11. Thank u Erica. I read this post during a very difficult week during which I have reached a tipping point with work vs. home. I know there is only one choice right for me and that is family. I think it’s important that the ” have it all” mindset for women, especially mothers is challenged with the sometimes unglamourous truth. Growing up, attending a good girls only school and then starting a business, it came a surprise, to myself most of all, that success is not necessarily defined only in the corporate world. So thanks again for this inspiring blog

  12. I agree with you, Erica. I know a lot of women who feel differently and believe that you can have it all, but I think that while you can have everything you want, there will always be sacrifices to make when you’re a mother. You just cannot be everything to everyone all the time. I know that I can plan a full work day, but all of that changes if I get a call from one of my children’s schools saying they need to be picked up for some reason. It’s important to me that my family understands how important my work is to me, but also important that they understand that THEY really do come first. While this means that I am somewhat limited to what I can accomplish, it’s a choice I made that I will never regret. I don’t feel cheated, but actually LUCKY that I can have “My” version of “It all”.

    p.s. A friend of mine just decided to leave his family to pursue his dream career. He’s always been a wonderful person and this seemed out of character to me, but even HE couldn’t have it all and felt the need to choose. It’s just not a choice I could have ever lived with.

  13. My comment is a little lengthy but I’ll start with this: When your life is over NO ONE on earth thinks “I should have worked more or gotten more clients” They only think of those they love and how they should have spent more time with them.

    I think we CAN have it all 🙂 I guess it depends on one’s definition of all. If by “all” that means live for your career to the detriment of everything else in life, to me that’s a shallow “all.”

    Because we’ve all ben around crazy successful business people and as we hug our loved ones many of them go back to an empty house.

    Personally that’s not a blessing at all to me.

    I’m in the midst of launching a new brand and product, coaching women and business owners, blogging and I work from home so I can be with my 2 1/2 year old daughter.

    Yes that means there are days I’m chasing her around the house with a logo while on a business call to keep the peace, or the days where she will give me no peace so I surrender for a game of “ghost” under the covers with her, but I wouldn’t change a thing.

    I also believe that many times we are looking at a persons life through a super small lens. Only they know if the success we see brings them happiness or not.

    But for me I remember what my Pastor said to me and she is very wise. “Lisa if you were my daughter there is nothing in this world I’d want for you more than Marriage, Children and ministry. And in that order” Now I have all three 🙂 And added some business in the mix.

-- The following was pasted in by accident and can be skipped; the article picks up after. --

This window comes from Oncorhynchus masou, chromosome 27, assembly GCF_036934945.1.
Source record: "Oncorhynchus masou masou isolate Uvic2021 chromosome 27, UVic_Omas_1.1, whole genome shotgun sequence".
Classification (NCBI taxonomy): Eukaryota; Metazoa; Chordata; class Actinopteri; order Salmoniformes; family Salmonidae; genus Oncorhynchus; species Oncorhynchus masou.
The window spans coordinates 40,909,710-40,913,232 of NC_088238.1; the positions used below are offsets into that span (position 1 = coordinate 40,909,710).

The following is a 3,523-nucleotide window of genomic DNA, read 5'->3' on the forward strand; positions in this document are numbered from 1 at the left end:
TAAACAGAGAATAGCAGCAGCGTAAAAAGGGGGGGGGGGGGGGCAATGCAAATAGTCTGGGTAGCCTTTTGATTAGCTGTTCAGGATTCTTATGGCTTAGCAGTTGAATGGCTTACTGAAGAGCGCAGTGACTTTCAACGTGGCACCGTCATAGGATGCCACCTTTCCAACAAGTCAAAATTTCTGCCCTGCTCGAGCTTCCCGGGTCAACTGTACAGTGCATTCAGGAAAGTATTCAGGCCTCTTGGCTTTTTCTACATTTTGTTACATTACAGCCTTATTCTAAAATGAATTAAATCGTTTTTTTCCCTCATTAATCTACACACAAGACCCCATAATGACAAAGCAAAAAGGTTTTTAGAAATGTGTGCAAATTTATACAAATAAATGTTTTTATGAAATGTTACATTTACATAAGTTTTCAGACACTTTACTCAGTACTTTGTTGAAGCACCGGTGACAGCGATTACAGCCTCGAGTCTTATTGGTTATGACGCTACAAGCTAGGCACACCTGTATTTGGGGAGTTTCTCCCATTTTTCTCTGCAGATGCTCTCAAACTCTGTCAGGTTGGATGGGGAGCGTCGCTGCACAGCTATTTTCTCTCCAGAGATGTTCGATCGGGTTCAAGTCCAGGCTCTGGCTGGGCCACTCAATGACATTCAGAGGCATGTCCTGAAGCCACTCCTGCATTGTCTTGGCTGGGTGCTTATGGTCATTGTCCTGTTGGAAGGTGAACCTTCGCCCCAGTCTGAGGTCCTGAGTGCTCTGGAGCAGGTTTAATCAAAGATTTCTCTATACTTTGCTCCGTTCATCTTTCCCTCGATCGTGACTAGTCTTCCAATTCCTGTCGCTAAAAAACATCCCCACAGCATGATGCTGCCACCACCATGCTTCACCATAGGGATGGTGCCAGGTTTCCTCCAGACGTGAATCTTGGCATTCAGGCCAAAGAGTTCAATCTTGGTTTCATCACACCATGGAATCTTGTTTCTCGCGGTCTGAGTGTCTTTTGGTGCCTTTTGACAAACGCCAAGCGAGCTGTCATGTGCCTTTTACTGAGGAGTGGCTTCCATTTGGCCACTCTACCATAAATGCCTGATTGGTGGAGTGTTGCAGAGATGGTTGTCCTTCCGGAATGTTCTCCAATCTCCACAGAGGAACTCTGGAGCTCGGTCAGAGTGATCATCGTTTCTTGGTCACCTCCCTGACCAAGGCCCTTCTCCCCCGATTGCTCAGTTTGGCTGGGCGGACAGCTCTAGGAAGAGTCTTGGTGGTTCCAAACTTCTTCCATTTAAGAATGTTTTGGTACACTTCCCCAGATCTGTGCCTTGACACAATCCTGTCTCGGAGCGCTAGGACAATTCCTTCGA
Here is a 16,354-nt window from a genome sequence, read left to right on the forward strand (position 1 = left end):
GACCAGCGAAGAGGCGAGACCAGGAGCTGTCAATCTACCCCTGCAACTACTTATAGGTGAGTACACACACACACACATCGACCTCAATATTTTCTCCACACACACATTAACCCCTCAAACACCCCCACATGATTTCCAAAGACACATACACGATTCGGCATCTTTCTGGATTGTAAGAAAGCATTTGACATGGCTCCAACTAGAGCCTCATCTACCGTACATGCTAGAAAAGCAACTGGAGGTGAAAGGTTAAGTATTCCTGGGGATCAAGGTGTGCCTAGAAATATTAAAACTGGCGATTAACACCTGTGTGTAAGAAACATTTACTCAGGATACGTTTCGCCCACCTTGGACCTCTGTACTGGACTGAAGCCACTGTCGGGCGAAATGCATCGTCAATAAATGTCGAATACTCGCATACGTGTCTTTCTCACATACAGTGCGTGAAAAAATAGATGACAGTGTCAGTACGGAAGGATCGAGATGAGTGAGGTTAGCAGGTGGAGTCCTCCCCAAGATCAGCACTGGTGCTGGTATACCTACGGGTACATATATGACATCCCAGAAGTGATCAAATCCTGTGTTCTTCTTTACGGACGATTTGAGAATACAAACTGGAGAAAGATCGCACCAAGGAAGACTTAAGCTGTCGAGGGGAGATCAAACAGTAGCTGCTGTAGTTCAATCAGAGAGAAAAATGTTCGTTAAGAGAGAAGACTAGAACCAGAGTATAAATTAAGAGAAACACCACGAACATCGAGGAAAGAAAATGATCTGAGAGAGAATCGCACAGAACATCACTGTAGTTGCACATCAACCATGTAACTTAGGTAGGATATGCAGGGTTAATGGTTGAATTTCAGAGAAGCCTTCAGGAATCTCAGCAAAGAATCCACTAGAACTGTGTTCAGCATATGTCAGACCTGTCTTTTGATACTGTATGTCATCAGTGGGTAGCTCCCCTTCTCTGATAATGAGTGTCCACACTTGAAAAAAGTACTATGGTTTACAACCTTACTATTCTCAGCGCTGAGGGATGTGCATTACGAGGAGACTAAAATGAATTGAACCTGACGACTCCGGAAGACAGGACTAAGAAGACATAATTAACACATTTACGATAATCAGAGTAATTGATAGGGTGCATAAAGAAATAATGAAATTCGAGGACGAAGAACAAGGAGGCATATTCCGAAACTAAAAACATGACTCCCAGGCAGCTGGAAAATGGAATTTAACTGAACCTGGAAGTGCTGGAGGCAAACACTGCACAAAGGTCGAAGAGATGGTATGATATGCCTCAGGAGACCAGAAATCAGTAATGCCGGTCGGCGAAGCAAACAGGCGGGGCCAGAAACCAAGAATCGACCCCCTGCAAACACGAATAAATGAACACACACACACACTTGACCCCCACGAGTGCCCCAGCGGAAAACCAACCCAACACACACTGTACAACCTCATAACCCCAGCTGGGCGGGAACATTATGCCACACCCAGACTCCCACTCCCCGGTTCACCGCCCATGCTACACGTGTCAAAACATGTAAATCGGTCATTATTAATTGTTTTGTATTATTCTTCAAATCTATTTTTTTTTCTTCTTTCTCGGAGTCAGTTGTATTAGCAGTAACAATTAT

It’s not always perfect but I’ve perfected the art of not comparing myself to any other woman because I’ve seen over and over what we think is happening, rarely ever is.

    I believe you made the right choice.

  14. From a husband and a sons perspective: My mom said this years ago and I share it everytime this discussion comes up…”you CAN have it all, just not all at the same time”. She has lived that out and still does today. She went to college after the kids (3 of us) went off to school. She studied and finished quickly (because she wasn’t distracted like we were as 18yr olds) and has gone on to have a very successful 25+ yr career. She’s in her mid 70’s now and still killing it.

    My wife approached it much the same way. Though she went to college first and got married later than average. (Also,in the spirit of full disclosure, we both have had careers where we traveled and worked from home so it provided a lot of flexibility)She was incredibly involved in our daughters life, the community and our church. A nice mix. Now that kids are away at school, she has stepped up her level of involvement outside the family. I think she would say she has (and has had) it all. But that’s her. I’m sure others would look at that and feel differently.

    The key is…don’t use comparison to determine your version of “having it all”. You get to do that (we all do).

  15. Perspective of a working/entrepreneur dad who also puts his family first…to be a great parent (mom or dad) involves great sacrifices. My wife has sacrificed even more – she quit her job to stay home with our kids and homeschools them – but I also sacrifice a lot. I could work 80 hour weeks prior to children; now I limit myself to 45. There is no question that I (and my company) would be further ahead if I worked and traveled more. But career success does not make for a successful life so while it is important to me, it is only one piece of the puzzle. And while my wife is sacrificing more from a career perspective, her fulfillment is even greater than mine. Helping children develop into fully formed adults who are educated/virtuous/wise/happy/giving is about the best work that anyone can be doing. IMHO.